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BENZ MICRO ACE SL MOVING COIL CARTRIDGE
Costing exactly the same as the Goldring Legacy, the Benz Micro Ace (Advanced Cartridge Engineering) uses a micro-ridge stylus in this, it’s latest incarnation. There are three versions, with differing output levels, this being the low output model, as signified by the L in the title. I reviewed this back in the May 2011 issue of this magazine and was very enamoured with the combination of detail and solidity to the sound. Indeed we were so impressed at World Towers that we gave it a Globie Award in the January 2012 issue.
The square edges to the body and visible cantilever made alignment easy and in a few moments I was listening to the Copland piece. I found that the Ace trod a very careful line between the deep solidity of the Goldring and the very open sound of the Audio Technica. I initially felt that the Goldring had a bit more heft at the bottom end but came to the conclusion that this was an erroneous impression caused by the relative lack of high frequency activity from the Legacy.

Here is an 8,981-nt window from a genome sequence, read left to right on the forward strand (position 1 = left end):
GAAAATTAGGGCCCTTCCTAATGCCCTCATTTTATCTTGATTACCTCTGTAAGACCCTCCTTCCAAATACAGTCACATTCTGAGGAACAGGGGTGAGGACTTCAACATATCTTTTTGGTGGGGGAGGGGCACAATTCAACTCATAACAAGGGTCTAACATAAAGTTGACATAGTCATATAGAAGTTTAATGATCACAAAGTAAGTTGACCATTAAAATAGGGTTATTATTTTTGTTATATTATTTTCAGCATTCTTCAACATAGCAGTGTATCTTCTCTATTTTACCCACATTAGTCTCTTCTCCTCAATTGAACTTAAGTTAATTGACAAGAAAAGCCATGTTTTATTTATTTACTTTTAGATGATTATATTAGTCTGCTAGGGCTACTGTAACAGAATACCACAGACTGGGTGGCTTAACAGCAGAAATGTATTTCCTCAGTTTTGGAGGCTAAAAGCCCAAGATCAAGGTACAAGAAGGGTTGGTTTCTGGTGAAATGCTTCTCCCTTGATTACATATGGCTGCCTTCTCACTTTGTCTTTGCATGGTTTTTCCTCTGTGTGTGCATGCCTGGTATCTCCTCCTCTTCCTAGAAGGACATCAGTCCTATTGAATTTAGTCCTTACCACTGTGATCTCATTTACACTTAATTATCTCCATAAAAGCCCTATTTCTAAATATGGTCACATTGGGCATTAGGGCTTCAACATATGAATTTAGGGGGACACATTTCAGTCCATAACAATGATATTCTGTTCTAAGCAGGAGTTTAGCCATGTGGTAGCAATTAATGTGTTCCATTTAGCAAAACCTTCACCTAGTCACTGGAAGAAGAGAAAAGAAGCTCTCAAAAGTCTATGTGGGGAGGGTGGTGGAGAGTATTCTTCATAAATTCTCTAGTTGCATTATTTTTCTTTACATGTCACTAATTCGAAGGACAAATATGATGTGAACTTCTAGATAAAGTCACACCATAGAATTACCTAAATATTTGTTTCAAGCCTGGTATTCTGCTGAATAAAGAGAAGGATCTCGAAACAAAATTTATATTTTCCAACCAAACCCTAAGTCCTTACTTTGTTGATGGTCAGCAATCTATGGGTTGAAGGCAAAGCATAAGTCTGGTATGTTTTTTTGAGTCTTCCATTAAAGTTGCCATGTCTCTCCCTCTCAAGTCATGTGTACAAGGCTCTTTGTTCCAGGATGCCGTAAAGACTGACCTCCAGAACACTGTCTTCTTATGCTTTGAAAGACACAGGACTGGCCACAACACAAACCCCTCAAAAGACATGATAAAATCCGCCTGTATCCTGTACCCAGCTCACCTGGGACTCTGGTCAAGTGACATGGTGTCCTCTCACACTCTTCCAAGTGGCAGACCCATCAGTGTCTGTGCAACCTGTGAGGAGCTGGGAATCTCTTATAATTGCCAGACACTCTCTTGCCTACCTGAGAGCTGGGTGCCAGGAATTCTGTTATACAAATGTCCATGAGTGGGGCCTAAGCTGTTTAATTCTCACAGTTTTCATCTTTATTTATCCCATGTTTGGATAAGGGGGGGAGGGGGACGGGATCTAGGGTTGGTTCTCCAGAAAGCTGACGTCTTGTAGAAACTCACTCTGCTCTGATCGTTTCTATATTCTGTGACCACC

On the other hand, compared to the OC9, I felt that the Ace struck a better balance between high frequency detailing and connecting that in a more fluid way with the music in the mid and lower bands. The thirteen stringed instruments in the chamber orchestra seemed to have an easy, and I felt, more realistic balance than with any other cartridge here apart from the Denon. But here, there was enough output to drive any phonostage satisfactorily, with the perception of greater dynamic range and impact that this allowed.
Changing musical gear dramatically and playing the Joplin showed the musical flexibility of this cartridge. Having displayed a deft touch with classical music, it seemed perfectly happy to roll up it’s sleeves and muck in with the unrestrained wailings of both voice and guitar without doing a disservice to either type of music. I felt aware of Janis’ angst as she sang ‘Little Girl Blue’ and enjoyed the boogying bass guitars of ‘Try’.
This was also true of the ‘Naughty But Nice’ LP, where the focus stayed resolutely on the music and Pearl’s voice, providing the husky hints that the Legacy displayed, but combining this with subtleties of articulation provided by the OC9. I also liked the way it seemed to give me the sensation of a treble that soared away into the clouds, yet it played it’s way through a 52 year old mono record with virtually no surface noise disturbance whatsoever.
Benz Micro Ace SL £595.00